Heat pump COP theoretical maximum
Hello everybody.
I have trouble of proving the theoretical maximum of heat pump Coefficent of Performance. The thing I'm trying to calculate is for heat pump pumping heat from colder reservoir to the hotter reservoir: COP=Qh/W Qh  heat supplied to the hot reservoir(output) W  mechanical work consumed by the pump(input) The formulas in the wikipedia seems to be wrong and I want to derive the correct formulas from the thermodynamic laws. With current Wikipedia formula it is normal to get COP >2. Search wikipedia:Coefficent of Performance. As I calculate the heat balance of the basic air to air heat pump, any COP values above 2 will violate the second law of the thermodynamics, and therefore make perpetual motion machine possible. So is what is the correct formula and what is the way to prove it? I argued a lot with my friend about that, when he wanted to buy the heat pump to heat his office. Eventually he still bought the pump because I could not provide the calculation and he decided to believe what the sales man told him (COP=3 or something). But now he do not seem very happy with the electricity bill. Thanks in advance. 
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A COP>2 is possible, if the temperature difference is not too large. Looks like you have some error in your calculations. 
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According to my understanding COP >2 is not possible for air to air heat pump. Based on assumption that heat from the building is lost to the same air (cold reservoir) from where it is pumped to inside the building (hot reservoir).
The COP>2 is possible for land to air pump, when the cold reservoir is hotter than the air aruond the building to where the heat is lost. But not for the air to air. The formula COP=T_{hot}/(T_{hot}T_{cold}) maybe it is for calculating the possible improvment over air to air pump. T_{hot} being the earth and T_{cold} being the air around the building. The common miscontseption being that using T_{cold} = outside temp, and T_{hot} = temp inside building. While should be T_{cold} =outside temp, and T_{hot} = earth (or other heat) source temperature. Huge amount of people are scammed with this false calculation! 
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OK, let me put it that way:
Can anyone prove that COP>2 is possible, based on thermodynamic laws and other postulates? Conditions: pumping heat from cold reservoir(T_{cold}) to the hot reservoir(T_{hot}). T_{cold}<T_{hot}. 
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[itex]Q_c[/itex]: heat taken from outside the building [itex]W[/itex]: electrical energy used by the heat pump [itex]T_h[/itex]: temperature inside the building [itex]T_c[/itex]: temperature outside the building 1st law: [itex]Q_h = W + Q_c[/itex] Therefore [tex]\mathrm{COP} = \frac{Q_h}{W} = {Q_h}{Q_h  Q_c} = \frac{1}{1  Q_c/Q_h} > 1[/tex] 2nd law: [tex]\frac{Q_h}{T_h} \ge \frac{Q_c}{T_c}[/tex] therefore [tex]1  \frac{T_c}{T_h} \le 1  \frac{Q_c}{Q_h}[/tex] for which we get [tex]\mathrm{COP} \le \frac{1}{1  T_c/T_h} = \frac{T_h}{T_h  T_c}[/tex] There is no fundamental reason why the COP cannot be greater than 2. Quote:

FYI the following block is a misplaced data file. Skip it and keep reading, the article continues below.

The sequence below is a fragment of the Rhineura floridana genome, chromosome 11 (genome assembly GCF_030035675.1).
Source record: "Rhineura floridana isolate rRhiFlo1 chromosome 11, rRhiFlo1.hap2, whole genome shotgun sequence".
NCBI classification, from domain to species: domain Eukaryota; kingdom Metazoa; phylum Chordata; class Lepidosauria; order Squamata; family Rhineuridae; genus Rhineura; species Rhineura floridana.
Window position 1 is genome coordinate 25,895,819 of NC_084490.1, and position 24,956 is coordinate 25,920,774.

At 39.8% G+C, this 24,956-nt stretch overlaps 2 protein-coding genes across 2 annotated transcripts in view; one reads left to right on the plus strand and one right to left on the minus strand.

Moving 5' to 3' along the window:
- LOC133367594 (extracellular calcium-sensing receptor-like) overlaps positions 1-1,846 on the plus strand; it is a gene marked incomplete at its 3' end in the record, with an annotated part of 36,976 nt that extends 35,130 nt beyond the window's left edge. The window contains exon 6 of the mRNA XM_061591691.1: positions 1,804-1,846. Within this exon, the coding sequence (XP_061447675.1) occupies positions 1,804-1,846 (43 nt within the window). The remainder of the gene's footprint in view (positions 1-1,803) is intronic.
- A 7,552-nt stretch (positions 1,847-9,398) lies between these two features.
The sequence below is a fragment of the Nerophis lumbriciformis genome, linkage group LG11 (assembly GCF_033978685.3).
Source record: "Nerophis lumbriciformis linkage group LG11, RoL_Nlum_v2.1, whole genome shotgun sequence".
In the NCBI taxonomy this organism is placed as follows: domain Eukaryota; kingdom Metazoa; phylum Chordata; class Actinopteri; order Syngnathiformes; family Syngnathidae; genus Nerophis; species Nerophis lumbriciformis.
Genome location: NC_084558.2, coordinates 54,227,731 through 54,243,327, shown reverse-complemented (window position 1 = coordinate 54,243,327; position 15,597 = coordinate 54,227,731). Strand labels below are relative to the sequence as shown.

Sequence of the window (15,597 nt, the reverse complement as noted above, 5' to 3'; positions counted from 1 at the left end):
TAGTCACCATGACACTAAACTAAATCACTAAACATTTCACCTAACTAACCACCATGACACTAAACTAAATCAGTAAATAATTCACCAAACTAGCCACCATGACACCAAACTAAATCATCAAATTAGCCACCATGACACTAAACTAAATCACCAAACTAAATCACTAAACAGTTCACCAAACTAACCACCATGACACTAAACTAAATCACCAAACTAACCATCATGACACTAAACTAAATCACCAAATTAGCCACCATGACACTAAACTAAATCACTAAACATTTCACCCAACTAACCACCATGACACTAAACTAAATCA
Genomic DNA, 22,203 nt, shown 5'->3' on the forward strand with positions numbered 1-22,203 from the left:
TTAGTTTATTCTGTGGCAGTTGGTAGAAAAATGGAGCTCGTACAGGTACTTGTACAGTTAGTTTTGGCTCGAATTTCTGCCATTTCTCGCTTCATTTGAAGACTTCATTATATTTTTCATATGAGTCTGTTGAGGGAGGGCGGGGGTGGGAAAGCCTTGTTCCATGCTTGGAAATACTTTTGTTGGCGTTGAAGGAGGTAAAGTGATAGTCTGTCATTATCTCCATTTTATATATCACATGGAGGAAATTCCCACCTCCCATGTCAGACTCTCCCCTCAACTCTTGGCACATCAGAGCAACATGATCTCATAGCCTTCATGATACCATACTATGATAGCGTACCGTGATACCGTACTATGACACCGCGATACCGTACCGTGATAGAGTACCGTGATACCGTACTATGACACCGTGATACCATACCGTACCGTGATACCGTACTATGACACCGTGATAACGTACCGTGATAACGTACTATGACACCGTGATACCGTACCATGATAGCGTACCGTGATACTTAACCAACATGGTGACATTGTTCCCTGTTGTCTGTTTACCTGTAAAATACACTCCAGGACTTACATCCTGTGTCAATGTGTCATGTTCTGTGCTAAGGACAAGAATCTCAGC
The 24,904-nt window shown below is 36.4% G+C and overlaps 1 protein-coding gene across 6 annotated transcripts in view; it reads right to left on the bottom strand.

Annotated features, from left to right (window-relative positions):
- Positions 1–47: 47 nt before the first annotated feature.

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Thanks DrClaude.
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There must be error in those calculations, because when simple heat pump has a COP of over 2, it is possible to reheat the input with the energy from the output and with that increase the COP infinetly resulting in infinite COP  the mashine that pumps heat from cold reservoir to hot reservoir without needing any additional energy to run. 
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But what happens to COP when Th closes to infinity? 
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We have cold reservoir, and hot reservoir. We are pumping from cold to hot. Lets assume we have a COP=5 Mehanical work into the pump=1kW Heat output to the hot reservoir=5kW So now we let 2kw go back to heat the cold reservoir. This leaves us still 3kW output to hot reservoir, this heats the hot reservoir, but we do not let the hot reservoir temperature increase, the exess heat is conducted away. So Th=const. But added 2kW to cold reservoir will increase the cold reservoir temperature. And this increases the COP by formula COP=Th/(Th−Tc). So now we get even more output heat because of increased COP. And the cycle repeats. The COP is increased to infinity. We have perpetum mobile! 
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Consider the following hypothetical situation. An ideal (Carnot engine) heat pump installed between a hot sink at [itex]T_h[/itex] and a cold source at [itex]T_c[/itex], and functions with a constant consumption of electrical energy ([itex]W = \mathrm{const.}[/itex]). Both sources are connected such that heat can flow from hot to cold to maintain the hot source at [itex]T_h[/itex] (imagine that we have a demon that can do that so that we don't need to worry about entropy here). The temperature of the cold source will vary according to [tex] T_c = T_{c0}  \frac{Q_c}{C} t + \frac{Q_h}{C} t [/tex] where [itex]T_{c0}[/itex] is the initial temperature of the cold source and [itex]C[/itex] its heat capacity. Since [itex]Q_h = W+Q_c[/itex], we have [tex] T_c = T_{c0}  \frac{Q_c}{C} t + \frac{W + Q_c}{C} t = T_{c0} + \frac{W}{C} t [/tex] so the heat pump is basically heating up the cold source as would a perfect electrical heater. No "over unity" or other violation of the laws of TD. Note that the initial value of the COP is of no relevance. This will work even if it is initially < 2. The value of the COP grows towards infinity during the process, but so what? Hope this helps. 
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[tex] \mathrm{COP} = \frac{\textrm{benefit}}{\textrm{cost}} = \frac{Q_h}{W} [/tex] 
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